As for this surfactant, it is possible to employ an anionic surfactant such as polyoxyethylene alkylether sulfate, dodecylbenzene sodium sulfonate, alkali metal salts of styrene-acrylic acid copolymer, alkylnaphthaline sodium sulfonate, alkyldiphenyl ether sodium disulfonate, monoethanol amine lauryl sulfate, triethanol amine lauryl sulfate, ammonium lauryl sulfate, monoethanol amine stearate, sodium stearate, sodium lauryl sulfate, monoethanol amine of styrene-acrylic acid copolymer, polyoxyethylene alkylether phosphate, etc.; a nonionic surfactant such as polyoxyethylene oleyl ether, polyoxyethylene lauryl ether, polyoxyethylene nonylphenyl ether, polyoxyethylene alkylether phosphate, polyoxyethylene sorbitan monostearate, polyethyleneglycol monolaurate, etc.; cationic surfactant such as alkyl quaternary ammonium salt and an ethylene oxide adduct thereof, etc.; and an amphoteric surfactant such as alkyl betaine such as betaine alkyldimethyl aminoacetate, alkylimidazoline, etc. These surfactants can be employed singly or in combination of two or more kinds.

The coloring material derivative is a modified organic pigment having a substituent group introduced therein and may preferably be selected from those whose hue is close to the hue of the pigment to be used. However, if the amount of the coloring material derivatives is relatively small, they may be selected from those whose hue differs from the hue of the pigment to be used. The organic pigment herein includes aromatic polycyclic compounds exhibiting a light yellow color such as naphthalene-based compounds, anthraquinone-based compounds which are not called pigments in general. As for specific examples of the coloring material derivatives, it is possible to employ those described in JP-A 63-305173, JP Patent Publication 57-15620, JP Patent Publication 59-40172, JP Patent Publication 63-17102 and JP Patent Publication 5 (1993)-9469. Especially, since coloring material derivatives having a basic group are highly effective in the dispersion of pigment, they can be preferably employed. These coloring material derivatives may be employed singly or in combination of two or more kinds.

The color composition may further contain a storage stabilizing agent for stabilizing the viscosity of the composition with time. Specific examples of the storage stabilizing agent include, for example, quaternary ammonium chlorides such as benzyltrimethyl chloride, diethylhydroxy amine, etc.; organic acids such as lactic acid, oxalic acid, etc. and methyl ethers thereof; t-butyl pyrocatechol; organic phosphine such as tetraethyl phosphine, tetraphenyl phosphine, etc.; phosphite; etc. The storage stabilizing agent can be employed at an amount of 0.1-10 parts by weight based on 100 parts by weight of the pigment in a color composition.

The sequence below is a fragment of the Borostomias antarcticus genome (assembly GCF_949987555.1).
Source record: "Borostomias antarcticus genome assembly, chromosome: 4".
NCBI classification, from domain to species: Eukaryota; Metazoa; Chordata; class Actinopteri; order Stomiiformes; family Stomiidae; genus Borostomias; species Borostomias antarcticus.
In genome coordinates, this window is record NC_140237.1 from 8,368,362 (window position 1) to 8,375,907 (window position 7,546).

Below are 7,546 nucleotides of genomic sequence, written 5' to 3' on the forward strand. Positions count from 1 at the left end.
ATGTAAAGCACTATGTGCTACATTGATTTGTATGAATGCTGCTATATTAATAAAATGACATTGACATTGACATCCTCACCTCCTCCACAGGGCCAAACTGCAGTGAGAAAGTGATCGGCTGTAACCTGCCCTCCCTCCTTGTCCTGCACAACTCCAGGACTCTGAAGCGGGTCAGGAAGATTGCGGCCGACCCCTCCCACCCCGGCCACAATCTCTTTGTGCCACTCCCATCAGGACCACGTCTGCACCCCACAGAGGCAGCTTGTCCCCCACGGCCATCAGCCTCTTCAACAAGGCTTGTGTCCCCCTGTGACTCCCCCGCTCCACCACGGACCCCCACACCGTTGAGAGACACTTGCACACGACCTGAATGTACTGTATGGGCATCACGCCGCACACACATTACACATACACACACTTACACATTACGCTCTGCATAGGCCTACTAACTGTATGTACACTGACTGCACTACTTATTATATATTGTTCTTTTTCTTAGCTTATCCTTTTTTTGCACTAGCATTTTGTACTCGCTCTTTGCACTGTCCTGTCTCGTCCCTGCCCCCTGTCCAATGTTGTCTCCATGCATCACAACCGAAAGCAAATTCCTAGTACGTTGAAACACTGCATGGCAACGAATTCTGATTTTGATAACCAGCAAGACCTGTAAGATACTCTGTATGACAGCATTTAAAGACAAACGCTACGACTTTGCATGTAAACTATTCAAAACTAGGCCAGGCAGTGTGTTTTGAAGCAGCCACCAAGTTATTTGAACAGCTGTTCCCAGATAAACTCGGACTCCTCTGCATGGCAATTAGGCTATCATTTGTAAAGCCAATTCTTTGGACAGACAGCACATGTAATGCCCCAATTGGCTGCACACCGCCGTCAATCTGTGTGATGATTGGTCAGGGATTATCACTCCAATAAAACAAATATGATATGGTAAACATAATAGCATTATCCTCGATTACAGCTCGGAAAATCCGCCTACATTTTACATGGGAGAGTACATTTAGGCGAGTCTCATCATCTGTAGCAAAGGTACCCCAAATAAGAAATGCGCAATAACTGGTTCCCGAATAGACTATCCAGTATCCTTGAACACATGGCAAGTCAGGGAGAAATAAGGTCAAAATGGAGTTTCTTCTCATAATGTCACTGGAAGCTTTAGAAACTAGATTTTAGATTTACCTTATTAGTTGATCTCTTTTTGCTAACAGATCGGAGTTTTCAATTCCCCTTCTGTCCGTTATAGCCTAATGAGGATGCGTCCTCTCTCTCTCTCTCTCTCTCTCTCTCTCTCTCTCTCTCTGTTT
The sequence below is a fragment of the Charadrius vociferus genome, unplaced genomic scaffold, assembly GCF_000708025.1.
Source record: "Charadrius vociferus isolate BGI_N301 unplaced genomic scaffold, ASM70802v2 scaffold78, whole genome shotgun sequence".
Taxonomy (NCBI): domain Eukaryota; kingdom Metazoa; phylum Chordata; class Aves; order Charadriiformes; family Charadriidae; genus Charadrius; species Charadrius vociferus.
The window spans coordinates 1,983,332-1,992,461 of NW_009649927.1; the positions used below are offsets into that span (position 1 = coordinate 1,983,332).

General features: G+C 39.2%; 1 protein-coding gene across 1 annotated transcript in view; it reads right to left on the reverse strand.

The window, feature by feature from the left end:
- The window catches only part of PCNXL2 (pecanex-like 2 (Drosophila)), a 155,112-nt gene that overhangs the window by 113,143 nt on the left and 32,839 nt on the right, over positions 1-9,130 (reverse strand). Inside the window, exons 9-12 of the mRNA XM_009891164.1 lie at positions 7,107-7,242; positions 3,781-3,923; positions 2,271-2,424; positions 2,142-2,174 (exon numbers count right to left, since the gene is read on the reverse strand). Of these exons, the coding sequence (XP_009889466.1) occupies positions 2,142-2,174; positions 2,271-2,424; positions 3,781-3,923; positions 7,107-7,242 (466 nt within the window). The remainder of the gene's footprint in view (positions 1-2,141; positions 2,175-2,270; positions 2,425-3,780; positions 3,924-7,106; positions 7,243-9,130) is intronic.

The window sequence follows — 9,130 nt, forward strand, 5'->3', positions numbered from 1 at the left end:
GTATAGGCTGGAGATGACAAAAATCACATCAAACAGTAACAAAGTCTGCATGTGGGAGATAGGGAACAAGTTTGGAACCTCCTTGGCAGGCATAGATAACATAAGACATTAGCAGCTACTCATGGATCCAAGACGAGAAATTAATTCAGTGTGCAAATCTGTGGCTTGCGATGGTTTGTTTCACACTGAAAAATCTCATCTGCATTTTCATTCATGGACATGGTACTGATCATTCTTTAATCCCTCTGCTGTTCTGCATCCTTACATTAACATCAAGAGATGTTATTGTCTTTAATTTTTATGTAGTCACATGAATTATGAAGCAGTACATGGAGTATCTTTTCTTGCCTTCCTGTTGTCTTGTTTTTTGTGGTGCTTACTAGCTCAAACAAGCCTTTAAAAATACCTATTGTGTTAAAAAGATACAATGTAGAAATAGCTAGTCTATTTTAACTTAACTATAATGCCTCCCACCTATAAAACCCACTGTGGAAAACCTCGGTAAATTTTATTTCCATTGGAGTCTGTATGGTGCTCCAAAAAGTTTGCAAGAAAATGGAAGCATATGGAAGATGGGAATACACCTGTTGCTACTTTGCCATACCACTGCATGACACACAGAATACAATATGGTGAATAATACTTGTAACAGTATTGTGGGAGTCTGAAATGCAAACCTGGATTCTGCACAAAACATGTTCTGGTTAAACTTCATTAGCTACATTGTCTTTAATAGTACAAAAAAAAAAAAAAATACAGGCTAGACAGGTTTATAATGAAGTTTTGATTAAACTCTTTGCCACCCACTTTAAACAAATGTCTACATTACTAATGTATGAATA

The color composition may further contain an adherence improver such as a silane coupling agent for the purpose of enhancing the adhesion to a substrate. As for specific examples of the silane coupling agent, they include vinyl silanes such as vinyl tris(β-methoxyethoxy) silane, vinylethoxy silane, vinyltrimethoxy silane, etc.; (metha)acrylsilanes such as γ-methacryloxypropyl silane, etc.; epoxy silanes such as β-(3,4-epoxycyclohexyl)ethyltrimethoxy silane, β-(3,4-epoxycyclohexyl)methyltrimethoxy silane, β-(3,4-epoxycyclohexyl)ethyltriethoxy silane, β-(3,4-epoxycyclohexyl)methyltriethoxy silane, γ-glycidoxypropyl trimethoxy silane, γ-glycidoxypropyl triethoxy silane, etc.; amino silanes such as N-β(aminoethyl) γ-aminopropyl trimethoxy silane, N-β(aminoethyl) γ-aminopropyl triethoxy silane, N-β(aminoethyl) γ-aminopropyl methyldiethoxy silane, γ-aminopropyl triethoxy silane, γ-aminopropyl trimethoxy silane, N-phenyl-γ-aminopropyl trimethoxy silane, N-phenyl-γ-aminopropyl triethoxy silane, etc.; and thiosilanes such as γ-mercaptopropyl trimethoxy silane, γ-mercaptopropyl triethoxy silane, etc. These silane coupling agents can be employed at an amount of 0.01-100 parts by weight based on 100 parts by weight of the pigment in a color composition.

The color composition can be formulated as a gravure offset printing ink, a waterless offset printing ink, a silk screen printing ink, or a solvent developing type or alkaline developing type color resist. The color resist is formulated such that a pigment(s) is dispersed in a composition containing a thermoplastic resin, thermosetting resin or photosensitive resin, a monomer, a photo-polymerization initiator and an organic solvent.

The pigment may preferably be incorporated at a ratio of 5-70% by weight based on a total quantity (100% by weight) of solid substance of the color composition. More preferably, the pigment may be incorporated at a ratio of 20-50% by weight, the balance being substantially constituted by a resinous binder that can be provided by a pigment carrier.

The color composition may preferably be formulated such that bulky particles 5 μm or more in size, preferably, bulky particles 1 μm or more in size, more preferably, bulky particles 0.5 μm or more in size as well as dust intermingled therein are completely removed from the composition by making use of any suitable means such as centrifugal separation, a sintered filter, a membrane filter, etc.

The red pixel, the green pixel and the blue pixel of the color filter according to one embodiment of the present invention can be formed on a transparent substrate by means of a printing method or photolithography method using each of the aforementioned color compositions.